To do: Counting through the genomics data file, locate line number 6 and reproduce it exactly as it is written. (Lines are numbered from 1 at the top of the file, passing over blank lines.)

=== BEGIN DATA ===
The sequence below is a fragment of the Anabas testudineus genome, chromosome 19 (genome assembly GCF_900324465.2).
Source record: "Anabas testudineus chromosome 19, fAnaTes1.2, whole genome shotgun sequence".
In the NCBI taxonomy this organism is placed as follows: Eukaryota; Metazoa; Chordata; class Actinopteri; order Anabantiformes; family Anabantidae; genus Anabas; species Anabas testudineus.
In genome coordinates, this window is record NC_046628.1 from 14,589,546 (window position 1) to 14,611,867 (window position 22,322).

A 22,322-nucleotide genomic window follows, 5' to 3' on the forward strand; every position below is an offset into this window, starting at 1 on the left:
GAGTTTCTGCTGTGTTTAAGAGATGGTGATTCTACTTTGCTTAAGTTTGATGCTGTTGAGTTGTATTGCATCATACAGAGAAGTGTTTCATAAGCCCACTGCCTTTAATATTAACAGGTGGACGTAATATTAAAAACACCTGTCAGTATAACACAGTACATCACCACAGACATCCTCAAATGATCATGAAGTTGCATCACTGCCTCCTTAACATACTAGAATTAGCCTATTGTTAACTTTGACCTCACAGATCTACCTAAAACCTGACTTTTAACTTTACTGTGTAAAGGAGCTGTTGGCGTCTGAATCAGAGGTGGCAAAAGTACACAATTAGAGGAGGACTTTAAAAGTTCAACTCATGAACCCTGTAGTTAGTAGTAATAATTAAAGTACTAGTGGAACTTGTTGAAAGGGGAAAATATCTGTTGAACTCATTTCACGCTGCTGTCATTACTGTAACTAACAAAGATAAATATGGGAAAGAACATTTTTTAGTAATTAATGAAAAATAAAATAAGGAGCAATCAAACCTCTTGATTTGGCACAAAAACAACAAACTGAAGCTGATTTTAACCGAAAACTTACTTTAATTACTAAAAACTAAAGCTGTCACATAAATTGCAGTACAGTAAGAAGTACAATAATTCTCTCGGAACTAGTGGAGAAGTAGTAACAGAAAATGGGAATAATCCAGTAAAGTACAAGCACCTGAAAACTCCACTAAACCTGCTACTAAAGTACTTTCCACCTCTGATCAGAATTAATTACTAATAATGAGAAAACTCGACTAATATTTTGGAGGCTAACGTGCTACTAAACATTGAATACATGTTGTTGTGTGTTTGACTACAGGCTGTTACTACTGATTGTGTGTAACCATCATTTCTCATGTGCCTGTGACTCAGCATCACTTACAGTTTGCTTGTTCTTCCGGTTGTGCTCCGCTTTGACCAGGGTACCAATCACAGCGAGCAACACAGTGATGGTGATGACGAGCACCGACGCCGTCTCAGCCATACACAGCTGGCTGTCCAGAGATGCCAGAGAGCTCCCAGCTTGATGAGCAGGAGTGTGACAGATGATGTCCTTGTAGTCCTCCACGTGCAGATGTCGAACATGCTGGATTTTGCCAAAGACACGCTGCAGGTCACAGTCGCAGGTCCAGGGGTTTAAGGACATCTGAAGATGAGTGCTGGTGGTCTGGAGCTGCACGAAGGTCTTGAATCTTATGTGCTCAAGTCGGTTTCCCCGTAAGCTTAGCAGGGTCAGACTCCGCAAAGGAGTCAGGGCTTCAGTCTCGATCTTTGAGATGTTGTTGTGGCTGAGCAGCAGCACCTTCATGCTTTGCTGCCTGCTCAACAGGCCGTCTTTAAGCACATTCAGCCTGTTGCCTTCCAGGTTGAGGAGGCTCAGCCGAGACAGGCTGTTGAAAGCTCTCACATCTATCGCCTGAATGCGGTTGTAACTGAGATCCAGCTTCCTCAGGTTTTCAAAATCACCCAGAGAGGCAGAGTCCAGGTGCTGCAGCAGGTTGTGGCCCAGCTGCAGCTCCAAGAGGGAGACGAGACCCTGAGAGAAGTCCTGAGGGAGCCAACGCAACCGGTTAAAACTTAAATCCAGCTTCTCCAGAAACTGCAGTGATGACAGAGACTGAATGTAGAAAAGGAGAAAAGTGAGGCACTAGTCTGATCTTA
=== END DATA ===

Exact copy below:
GAGTTTCTGCTGTGTTTAAGAGATGGTGATTCTACTTTGCTTAAGTTTGATGCTGTTGAGTTGTATTGCATCATACAGAGAAGTGTTTCATAAGCCCACTGCCTTTAATATTAACAGGTGGACGTAATATTAAAAACACCTGTCAGTATAACACAGTACATCACCACAGACATCCTCAAATGATCATGAAGTTGCATCACTGCCTCCTTAACATACTAGAATTAGCCTATTGTTAACTTTGACCTCACAGATCTACCTAAAACCTGACTTTTAACTTTACTGTGTAAAGGAGCTGTTGGCGTCTGAATCAGAGGTGGCAAAAGTACACAATTAGAGGAGGACTTTAAAAGTTCAACTCATGAACCCTGTAGTTAGTAGTAATAATTAAAGTACTAGTGGAACTTGTTGAAAGGGGAAAATATCTGTTGAACTCATTTCACGCTGCTGTCATTACTGTAACTAACAAAGATAAATATGGGAAAGAACATTTTTTAGTAATTAATGAAAAATAAAATAAGGAGCAATCAAACCTCTTGATTTGGCACAAAAACAACAAACTGAAGCTGATTTTAACCGAAAACTTACTTTAATTACTAAAAACTAAAGCTGTCACATAAATTGCAGTACAGTAAGAAGTACAATAATTCTCTCGGAACTAGTGGAGAAGTAGTAACAGAAAATGGGAATAATCCAGTAAAGTACAAGCACCTGAAAACTCCACTAAACCTGCTACTAAAGTACTTTCCACCTCTGATCAGAATTAATTACTAATAATGAGAAAACTCGACTAATATTTTGGAGGCTAACGTGCTACTAAACATTGAATACATGTTGTTGTGTGTTTGACTACAGGCTGTTACTACTGATTGTGTGTAACCATCATTTCTCATGTGCCTGTGACTCAGCATCACTTACAGTTTGCTTGTTCTTCCGGTTGTGCTCCGCTTTGACCAGGGTACCAATCACAGCGAGCAACACAGTGATGGTGATGACGAGCACCGACGCCGTCTCAGCCATACACAGCTGGCTGTCCAGAGATGCCAGAGAGCTCCCAGCTTGATGAGCAGGAGTGTGACAGATGATGTCCTTGTAGTCCTCCACGTGCAGATGTCGAACATGCTGGATTTTGCCAAAGACACGCTGCAGGTCACAGTCGCAGGTCCAGGGGTTTAAGGACATCTGAAGATGAGTGCTGGTGGTCTGGAGCTGCACGAAGGTCTTGAATCTTATGTGCTCAAGTCGGTTTCCCCGTAAGCTTAGCAGGGTCAGACTCCGCAAAGGAGTCAGGGCTTCAGTCTCGATCTTTGAGATGTTGTTGTGGCTGAGCAGCAGCACCTTCATGCTTTGCTGCCTGCTCAACAGGCCGTCTTTAAGCACATTCAGCCTGTTGCCTTCCAGGTTGAGGAGGCTCAGCCGAGACAGGCTGTTGAAAGCTCTCACATCTATCGCCTGAATGCGGTTGTAACTGAGATCCAGCTTCCTCAGGTTTTCAAAATCACCCAGAGAGGCAGAGTCCAGGTGCTGCAGCAGGTTGTGGCCCAGCTGCAGCTCCAAGAGGGAGACGAGACCCTGAGAGAAGTCCTGAGGGAGCCAACGCAACCGGTTAAAACTTAAATCCAGCTTCTCCAGAAACTGCAGTGATGACAGAGACTGAATGTAGAAAAGGAGAAAAGTGAGGCACTAGTCTGATCTTA